In addition, the governor’s choice is constrained to a slate of names prepared by a nomination commission, called the Judicial Nominating Board, which is a mix of gubernatorial appointees, lawmakers, and state bar members.
When a term endsA term on the court lasts six years.

At the end of their term, a justice can seek a new one and submit a  request for  renewal to the Senate for approval. (There are no judicial elections.) 

Uniquely, all justices’ terms expire at the same time in Vermont, which on paper creates a potential for extreme upheaval every six years. All the justices were retained for new terms on March 31, 2023.
When there is a vacancyA vacancy is filled through the procedure described above. A new justice serves out the remainder of the original term.
Minimum qualifications for a new justiceA new justice must have been a member of the state bar for at least ten years, including the five years immediately preceding their application, and must reside in Vermont.
The chief justiceThe governor nominates someone to occupy the chief justice’s seat, using the same procedure as for any of the other seats.

3. Mandatory retirement and removal

Term limitsJustices must retire at age 90. There are no limits on how many terms a justice may serve.
DisciplineJustices, like other state judges, may be removed from office in two ways.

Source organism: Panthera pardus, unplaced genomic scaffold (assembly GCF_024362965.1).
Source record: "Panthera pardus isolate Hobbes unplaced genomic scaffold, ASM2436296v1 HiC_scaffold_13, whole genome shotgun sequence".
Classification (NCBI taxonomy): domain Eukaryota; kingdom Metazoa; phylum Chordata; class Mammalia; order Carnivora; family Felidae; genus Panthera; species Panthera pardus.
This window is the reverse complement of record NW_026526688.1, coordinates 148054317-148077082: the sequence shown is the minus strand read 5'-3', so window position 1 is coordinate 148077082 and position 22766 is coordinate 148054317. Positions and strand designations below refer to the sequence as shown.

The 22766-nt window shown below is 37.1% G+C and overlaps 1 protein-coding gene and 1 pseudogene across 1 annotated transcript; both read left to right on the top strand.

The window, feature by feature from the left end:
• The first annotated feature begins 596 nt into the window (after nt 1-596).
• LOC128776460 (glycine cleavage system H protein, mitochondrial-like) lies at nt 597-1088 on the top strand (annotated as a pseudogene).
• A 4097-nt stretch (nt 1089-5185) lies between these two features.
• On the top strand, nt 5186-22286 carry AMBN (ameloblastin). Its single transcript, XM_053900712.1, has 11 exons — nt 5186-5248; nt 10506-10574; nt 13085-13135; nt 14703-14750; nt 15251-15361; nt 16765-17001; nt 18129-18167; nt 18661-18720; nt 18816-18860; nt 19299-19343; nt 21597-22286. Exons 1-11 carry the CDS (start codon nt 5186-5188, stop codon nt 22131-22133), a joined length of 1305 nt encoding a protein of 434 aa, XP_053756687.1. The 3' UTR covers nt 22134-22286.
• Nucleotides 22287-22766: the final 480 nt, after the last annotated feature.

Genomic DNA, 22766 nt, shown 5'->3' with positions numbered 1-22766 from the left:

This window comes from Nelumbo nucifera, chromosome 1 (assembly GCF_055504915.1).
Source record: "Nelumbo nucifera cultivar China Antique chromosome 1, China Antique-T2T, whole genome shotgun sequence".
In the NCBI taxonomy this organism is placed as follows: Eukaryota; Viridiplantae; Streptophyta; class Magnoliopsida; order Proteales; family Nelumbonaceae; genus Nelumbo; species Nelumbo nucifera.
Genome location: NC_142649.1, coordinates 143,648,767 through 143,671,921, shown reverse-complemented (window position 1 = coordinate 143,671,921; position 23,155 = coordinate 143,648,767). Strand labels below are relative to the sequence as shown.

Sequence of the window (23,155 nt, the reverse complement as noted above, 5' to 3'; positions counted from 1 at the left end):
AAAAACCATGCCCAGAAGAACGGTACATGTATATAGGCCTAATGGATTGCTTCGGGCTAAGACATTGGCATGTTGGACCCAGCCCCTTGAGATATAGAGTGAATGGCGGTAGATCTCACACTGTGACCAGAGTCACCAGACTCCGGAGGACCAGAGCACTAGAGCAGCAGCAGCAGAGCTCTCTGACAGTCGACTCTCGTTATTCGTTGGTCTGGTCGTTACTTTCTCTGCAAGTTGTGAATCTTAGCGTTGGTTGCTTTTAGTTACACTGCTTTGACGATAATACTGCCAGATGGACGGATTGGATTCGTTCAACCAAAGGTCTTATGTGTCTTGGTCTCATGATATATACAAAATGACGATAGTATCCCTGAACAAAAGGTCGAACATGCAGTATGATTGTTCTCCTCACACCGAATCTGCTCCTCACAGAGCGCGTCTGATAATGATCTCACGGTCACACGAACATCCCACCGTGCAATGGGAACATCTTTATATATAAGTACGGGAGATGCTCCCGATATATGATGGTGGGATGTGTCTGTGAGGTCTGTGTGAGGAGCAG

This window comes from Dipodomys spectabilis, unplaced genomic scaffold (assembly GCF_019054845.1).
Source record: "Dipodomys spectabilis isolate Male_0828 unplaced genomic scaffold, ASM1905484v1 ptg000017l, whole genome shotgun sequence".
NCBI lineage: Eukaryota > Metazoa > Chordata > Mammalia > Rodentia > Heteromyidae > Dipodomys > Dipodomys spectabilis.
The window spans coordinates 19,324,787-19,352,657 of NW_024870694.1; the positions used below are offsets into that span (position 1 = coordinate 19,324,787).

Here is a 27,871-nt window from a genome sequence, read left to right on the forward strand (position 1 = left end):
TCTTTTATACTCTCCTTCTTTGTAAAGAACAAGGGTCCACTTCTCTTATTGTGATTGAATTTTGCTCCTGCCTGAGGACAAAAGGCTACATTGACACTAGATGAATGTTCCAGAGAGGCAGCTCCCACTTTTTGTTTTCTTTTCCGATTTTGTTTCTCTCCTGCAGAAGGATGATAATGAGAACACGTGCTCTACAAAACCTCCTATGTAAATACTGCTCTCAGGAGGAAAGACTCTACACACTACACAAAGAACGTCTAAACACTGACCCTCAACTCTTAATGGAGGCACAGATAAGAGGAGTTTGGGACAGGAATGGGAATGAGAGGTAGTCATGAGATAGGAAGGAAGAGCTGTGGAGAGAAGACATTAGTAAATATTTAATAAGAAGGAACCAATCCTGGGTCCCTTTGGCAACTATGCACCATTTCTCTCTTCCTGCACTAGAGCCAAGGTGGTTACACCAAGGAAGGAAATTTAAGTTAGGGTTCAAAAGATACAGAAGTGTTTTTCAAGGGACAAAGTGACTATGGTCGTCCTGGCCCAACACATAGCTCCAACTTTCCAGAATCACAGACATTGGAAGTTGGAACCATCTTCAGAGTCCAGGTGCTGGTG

First, the House may impeach a justice, at which point the Senate may convict and remove them. Both chambers need two-thirds majorities.

Second, the state’s Judicial Conduct Board may recommend discipline, including removal, at which point the full supreme court examines the matter. (This board is a nine-person body that includes multiple lower court judges.)
RecallJudges are not subject to recall elections.

4. The court’s judicial powers

The court’s appellate jurisdictionThis is the highest court in Vermont and it hears appeals in state criminal and civil cases. (The only court to which its decisions can be appealed is the U.S. Supreme Court, which hears very few cases.) 

Among many other cases, the court has final say on lawsuits that allege that state statutes and laws (from abortion restrictions to voting rules) violate the state constitution.